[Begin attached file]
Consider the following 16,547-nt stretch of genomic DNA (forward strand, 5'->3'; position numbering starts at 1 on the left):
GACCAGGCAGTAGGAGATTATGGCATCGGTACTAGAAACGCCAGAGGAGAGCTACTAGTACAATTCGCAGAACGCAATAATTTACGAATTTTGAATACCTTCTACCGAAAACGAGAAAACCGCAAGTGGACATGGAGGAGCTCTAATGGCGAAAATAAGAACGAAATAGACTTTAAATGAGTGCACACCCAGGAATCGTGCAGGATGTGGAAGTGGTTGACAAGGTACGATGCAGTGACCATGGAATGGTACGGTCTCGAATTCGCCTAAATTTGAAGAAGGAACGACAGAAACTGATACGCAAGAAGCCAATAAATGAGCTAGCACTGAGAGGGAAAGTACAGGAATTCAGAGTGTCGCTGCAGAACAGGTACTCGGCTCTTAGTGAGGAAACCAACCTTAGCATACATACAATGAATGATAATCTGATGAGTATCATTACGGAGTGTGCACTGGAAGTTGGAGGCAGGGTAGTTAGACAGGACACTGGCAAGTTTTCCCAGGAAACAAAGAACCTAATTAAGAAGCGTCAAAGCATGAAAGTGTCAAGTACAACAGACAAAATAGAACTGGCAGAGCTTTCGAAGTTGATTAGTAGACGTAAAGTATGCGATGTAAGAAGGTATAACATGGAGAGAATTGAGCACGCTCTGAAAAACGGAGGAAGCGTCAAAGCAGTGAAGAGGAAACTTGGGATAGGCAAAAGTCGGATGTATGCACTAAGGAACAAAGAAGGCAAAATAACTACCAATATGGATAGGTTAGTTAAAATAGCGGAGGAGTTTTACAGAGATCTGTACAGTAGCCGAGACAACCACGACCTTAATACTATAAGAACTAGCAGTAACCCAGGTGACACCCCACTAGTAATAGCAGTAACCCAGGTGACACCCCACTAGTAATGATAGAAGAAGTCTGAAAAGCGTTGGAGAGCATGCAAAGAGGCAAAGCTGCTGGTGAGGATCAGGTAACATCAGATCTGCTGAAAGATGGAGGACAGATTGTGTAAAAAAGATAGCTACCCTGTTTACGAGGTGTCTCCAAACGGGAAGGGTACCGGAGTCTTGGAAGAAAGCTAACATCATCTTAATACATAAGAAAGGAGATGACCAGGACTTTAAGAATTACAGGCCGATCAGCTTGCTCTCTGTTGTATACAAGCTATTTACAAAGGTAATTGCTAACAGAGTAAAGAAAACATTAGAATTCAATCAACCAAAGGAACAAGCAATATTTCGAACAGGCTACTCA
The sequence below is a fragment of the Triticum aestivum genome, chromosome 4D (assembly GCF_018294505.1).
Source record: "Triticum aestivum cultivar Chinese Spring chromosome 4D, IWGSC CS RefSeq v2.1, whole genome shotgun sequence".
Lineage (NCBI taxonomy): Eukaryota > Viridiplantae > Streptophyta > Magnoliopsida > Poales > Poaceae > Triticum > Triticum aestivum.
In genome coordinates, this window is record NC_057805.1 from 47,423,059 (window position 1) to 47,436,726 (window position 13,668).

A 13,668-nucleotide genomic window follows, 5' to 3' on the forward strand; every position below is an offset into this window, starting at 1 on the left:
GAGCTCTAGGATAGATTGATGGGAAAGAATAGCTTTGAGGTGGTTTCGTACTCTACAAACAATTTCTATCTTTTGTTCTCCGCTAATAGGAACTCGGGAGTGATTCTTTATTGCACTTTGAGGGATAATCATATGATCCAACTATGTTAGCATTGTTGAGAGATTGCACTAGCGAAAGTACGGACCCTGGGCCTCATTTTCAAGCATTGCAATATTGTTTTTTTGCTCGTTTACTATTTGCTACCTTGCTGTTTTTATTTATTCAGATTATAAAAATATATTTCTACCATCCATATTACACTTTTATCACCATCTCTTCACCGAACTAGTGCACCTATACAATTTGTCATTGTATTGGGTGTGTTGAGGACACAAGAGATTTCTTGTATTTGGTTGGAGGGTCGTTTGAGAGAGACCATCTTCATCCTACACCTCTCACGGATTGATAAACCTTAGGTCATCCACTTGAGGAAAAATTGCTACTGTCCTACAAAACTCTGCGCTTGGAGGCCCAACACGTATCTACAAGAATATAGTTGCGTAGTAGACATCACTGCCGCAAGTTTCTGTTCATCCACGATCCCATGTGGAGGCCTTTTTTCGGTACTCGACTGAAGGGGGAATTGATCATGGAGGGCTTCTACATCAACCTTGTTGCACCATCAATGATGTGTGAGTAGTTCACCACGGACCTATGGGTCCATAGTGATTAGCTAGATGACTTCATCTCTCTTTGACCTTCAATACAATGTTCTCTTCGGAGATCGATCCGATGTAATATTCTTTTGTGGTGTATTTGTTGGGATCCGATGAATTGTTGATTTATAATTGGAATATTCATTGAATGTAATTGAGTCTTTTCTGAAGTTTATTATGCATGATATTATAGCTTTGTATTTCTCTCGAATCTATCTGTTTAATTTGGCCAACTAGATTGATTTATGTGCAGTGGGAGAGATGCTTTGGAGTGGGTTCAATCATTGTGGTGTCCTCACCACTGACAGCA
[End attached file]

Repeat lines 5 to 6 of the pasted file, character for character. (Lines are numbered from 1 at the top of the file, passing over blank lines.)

Lineage (NCBI taxonomy): Eukaryota > Viridiplantae > Streptophyta > Magnoliopsida > Poales > Poaceae > Triticum > Triticum aestivum.
In genome coordinates, this window is record NC_057805.1 from 47,423,059 (window position 1) to 47,436,726 (window position 13,668).